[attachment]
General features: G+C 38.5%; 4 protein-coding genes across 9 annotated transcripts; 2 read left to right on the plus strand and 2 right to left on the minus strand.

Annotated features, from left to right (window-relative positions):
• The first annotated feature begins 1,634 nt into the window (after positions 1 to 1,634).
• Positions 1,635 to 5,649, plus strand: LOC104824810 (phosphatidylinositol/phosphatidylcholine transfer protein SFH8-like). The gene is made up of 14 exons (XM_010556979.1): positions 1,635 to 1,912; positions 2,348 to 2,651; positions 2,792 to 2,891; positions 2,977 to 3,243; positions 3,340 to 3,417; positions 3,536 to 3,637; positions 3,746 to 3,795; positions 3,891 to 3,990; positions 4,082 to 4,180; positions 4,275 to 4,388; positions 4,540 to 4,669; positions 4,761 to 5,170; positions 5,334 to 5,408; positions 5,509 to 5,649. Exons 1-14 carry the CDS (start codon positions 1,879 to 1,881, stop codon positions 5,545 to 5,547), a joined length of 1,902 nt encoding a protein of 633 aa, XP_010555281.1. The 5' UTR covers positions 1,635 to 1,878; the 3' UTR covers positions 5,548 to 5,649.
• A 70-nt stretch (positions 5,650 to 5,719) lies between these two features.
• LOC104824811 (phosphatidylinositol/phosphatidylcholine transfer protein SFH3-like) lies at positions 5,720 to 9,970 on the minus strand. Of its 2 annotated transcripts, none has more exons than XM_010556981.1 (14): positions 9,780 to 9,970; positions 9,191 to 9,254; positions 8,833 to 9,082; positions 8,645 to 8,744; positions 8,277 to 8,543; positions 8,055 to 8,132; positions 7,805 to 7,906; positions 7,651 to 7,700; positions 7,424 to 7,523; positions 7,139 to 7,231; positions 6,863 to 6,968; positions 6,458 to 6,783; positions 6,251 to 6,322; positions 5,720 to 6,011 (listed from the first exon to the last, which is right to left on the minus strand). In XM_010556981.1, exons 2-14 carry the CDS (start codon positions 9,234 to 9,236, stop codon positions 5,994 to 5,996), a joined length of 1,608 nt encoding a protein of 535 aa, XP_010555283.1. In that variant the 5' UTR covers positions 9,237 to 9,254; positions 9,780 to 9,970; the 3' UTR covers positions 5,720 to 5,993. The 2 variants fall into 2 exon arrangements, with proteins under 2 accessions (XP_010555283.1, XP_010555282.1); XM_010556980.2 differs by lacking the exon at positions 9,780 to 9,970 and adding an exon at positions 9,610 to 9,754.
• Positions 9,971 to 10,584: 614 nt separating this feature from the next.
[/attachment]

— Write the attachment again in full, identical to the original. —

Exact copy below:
General features: G+C 38.5%; 4 protein-coding genes across 9 annotated transcripts; 2 read left to right on the plus strand and 2 right to left on the minus strand.

Annotated features, from left to right (window-relative positions):
• The first annotated feature begins 1,634 nt into the window (after positions 1 to 1,634).
• Positions 1,635 to 5,649, plus strand: LOC104824810 (phosphatidylinositol/phosphatidylcholine transfer protein SFH8-like). The gene is made up of 14 exons (XM_010556979.1): positions 1,635 to 1,912; positions 2,348 to 2,651; positions 2,792 to 2,891; positions 2,977 to 3,243; positions 3,340 to 3,417; positions 3,536 to 3,637; positions 3,746 to 3,795; positions 3,891 to 3,990; positions 4,082 to 4,180; positions 4,275 to 4,388; positions 4,540 to 4,669; positions 4,761 to 5,170; positions 5,334 to 5,408; positions 5,509 to 5,649. Exons 1-14 carry the CDS (start codon positions 1,879 to 1,881, stop codon positions 5,545 to 5,547), a joined length of 1,902 nt encoding a protein of 633 aa, XP_010555281.1. The 5' UTR covers positions 1,635 to 1,878; the 3' UTR covers positions 5,548 to 5,649.
• A 70-nt stretch (positions 5,650 to 5,719) lies between these two features.
• LOC104824811 (phosphatidylinositol/phosphatidylcholine transfer protein SFH3-like) lies at positions 5,720 to 9,970 on the minus strand. Of its 2 annotated transcripts, none has more exons than XM_010556981.1 (14): positions 9,780 to 9,970; positions 9,191 to 9,254; positions 8,833 to 9,082; positions 8,645 to 8,744; positions 8,277 to 8,543; positions 8,055 to 8,132; positions 7,805 to 7,906; positions 7,651 to 7,700; positions 7,424 to 7,523; positions 7,139 to 7,231; positions 6,863 to 6,968; positions 6,458 to 6,783; positions 6,251 to 6,322; positions 5,720 to 6,011 (listed from the first exon to the last, which is right to left on the minus strand). In XM_010556981.1, exons 2-14 carry the CDS (start codon positions 9,234 to 9,236, stop codon positions 5,994 to 5,996), a joined length of 1,608 nt encoding a protein of 535 aa, XP_010555283.1. In that variant the 5' UTR covers positions 9,237 to 9,254; positions 9,780 to 9,970; the 3' UTR covers positions 5,720 to 5,993. The 2 variants fall into 2 exon arrangements, with proteins under 2 accessions (XP_010555283.1, XP_010555282.1); XM_010556980.2 differs by lacking the exon at positions 9,780 to 9,970 and adding an exon at positions 9,610 to 9,754.
• Positions 9,971 to 10,584: 614 nt separating this feature from the next.